The great French savant Renan contributed in 1864 an article to the Revue des Deux Mondes of Pans, in which he declared that Germany was doing in the intellectual sphere what England was doing in the political and that the German universities were the scene of an intellectual movement, which was the most fruitful flexible and varied that the history of the human intellect had ever seen, This was before Sadowa and Sedan and opinion in France has fluctuated according to the sway of political sentiment. But the essential feature of German universities as centres of research has generally been recognised, and when we speak of German academic ideals it is this point that we have to grasp—the peculiar German conception that the universities are the sole centres of academic research, literary and scientific. A university without a number of special Institutes attached to it for carrying on organised research and supplementing the usual university course is an anomaly accepted in India, but unthinkable in Germany.
University as Centre of Research
Paulsen in his well-known wcrk on the German universities (Die deutschcn Universitaten) points out that some of the most eminent scholars and thinkers of England, men like Darwin, Mill, Spencer, Carly1e, Macaulay, Gibbon, Bentham and others have stood outside the pale of the universities, and to these we may add Lord Haldane, Balfour, Edmund Gosse and others from contemporaries. In Germany, on the other hand, all who are university teachers are scholars, and vice versa, all who are scholars are university teachers. There are, indeed, exceptions: William and Alexander Humboldt were not professors, and among the school teachers there are some who have a reputation as scholars. Even among university professors there are some who have written nothing important and wish to be teachers rather than scholars. But continues Paulsen, the coincidence of the scholar with the professor is the general rule. “Whenever in Germany one speaks of a scholar, it is at once asked: in which university is he 7 …On the other hand, when one speaks of a professor, it is at once asked 1 what has he written, what has he accomplished in the domain of science ’?”
Next to the universities come the five scientific Academics dealing with all branches of knowledge—those of Berlin, Munich, Gottingen, Heidelberg and Leipzig, which are, however, more or less associations of professors belonging to various universities and often serve as centres for the intellectual cooperation of professors from neighbouring seats of learning. The academies often make grants for the publication of important works (Druckzuschuss), and their proceedings (Sitzungsberichtc) contain some of the most important investigations in the domain of higher learning in Germany, supplementing the scientific works published by the professors individually. The Academy of Berlin, founded by Leibniz in 1700, has to its credit some monumental publications among which may be cited the collections of Latin and Greek inscriptions, the edition of the works of the Arab historian Ibn Saud and specially the great collection of historical documents known as the Monumcnta Germaniac Historica (since 1826). The academies find at point of concentration in the Association (Verband) of the German Scientific Academies, which publishes a critical weekly, the well— known Deutsche Literaturzeitung. The united academies in conformity with their high mission have often undertaken works of universal importance, some of which are still in progress We may refer to the great Dictionary of the Latin language begun in 1893 and other monumental works like the Encyclopaedia of the mathematical sciences (since 1898) and the great Biographical and Literary Dictionary for Mathematics, Astronomy, Physics, Chemistry and the allied sciences (since 1863).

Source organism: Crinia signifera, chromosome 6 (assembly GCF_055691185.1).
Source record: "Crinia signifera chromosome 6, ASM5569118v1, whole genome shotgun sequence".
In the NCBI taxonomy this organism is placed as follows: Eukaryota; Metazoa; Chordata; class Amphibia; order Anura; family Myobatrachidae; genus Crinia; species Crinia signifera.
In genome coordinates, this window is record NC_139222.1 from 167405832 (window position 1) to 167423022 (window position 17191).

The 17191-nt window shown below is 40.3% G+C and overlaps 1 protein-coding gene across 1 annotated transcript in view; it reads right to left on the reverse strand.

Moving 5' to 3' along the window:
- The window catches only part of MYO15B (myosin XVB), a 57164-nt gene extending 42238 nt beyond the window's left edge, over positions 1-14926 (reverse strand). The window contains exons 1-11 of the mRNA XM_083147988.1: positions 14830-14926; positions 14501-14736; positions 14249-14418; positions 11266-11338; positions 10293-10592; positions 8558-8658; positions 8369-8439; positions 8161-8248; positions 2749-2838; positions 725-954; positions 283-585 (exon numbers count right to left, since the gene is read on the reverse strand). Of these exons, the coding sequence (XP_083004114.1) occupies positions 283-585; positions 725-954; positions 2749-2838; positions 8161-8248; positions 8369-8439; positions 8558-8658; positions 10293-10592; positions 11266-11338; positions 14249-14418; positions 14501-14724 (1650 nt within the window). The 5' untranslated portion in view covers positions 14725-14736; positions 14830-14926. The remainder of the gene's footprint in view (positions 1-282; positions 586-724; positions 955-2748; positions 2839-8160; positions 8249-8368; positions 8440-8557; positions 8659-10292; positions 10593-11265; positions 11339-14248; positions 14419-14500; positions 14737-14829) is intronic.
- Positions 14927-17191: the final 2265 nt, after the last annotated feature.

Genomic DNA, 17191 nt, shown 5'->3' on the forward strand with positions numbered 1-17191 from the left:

Technical High Schools
The Technical High Schools which are more or less universities are active centres of technical research. It may be noted that Heinrich Hertz made his famous experiments on the electric waves named after him during his tenure of professorship in the Technical High School at Karlsruhe. Research is former centralised under the guidance of university professors and distinguished scientists in the highly specialised technical Institutes belonging to the Kaiser William Society for the promotion of sciences mostly in Berlin, though there are some in other parts of Germany.
Teaching and Research
The ruling idea in Gennany on the subject of teaching and research is that the scientific researcher should also be a teacher and vice versa. From Luther and Melanchthon to Nietzsche and Rontgen, the vast majority of the foremost minds of Germany, including even poets and dramatists like Schiller, Burger and Freytag, has worked in a teaching capacity in the universities; and Paulsen points out that in the case of some like Fichte, Hegel and Schleiermacher, a great part of their works was published after their death from the sketches they had made for their lectures, or from the lecture notes of their students ; they owed their influence more to their lectures than to their writings.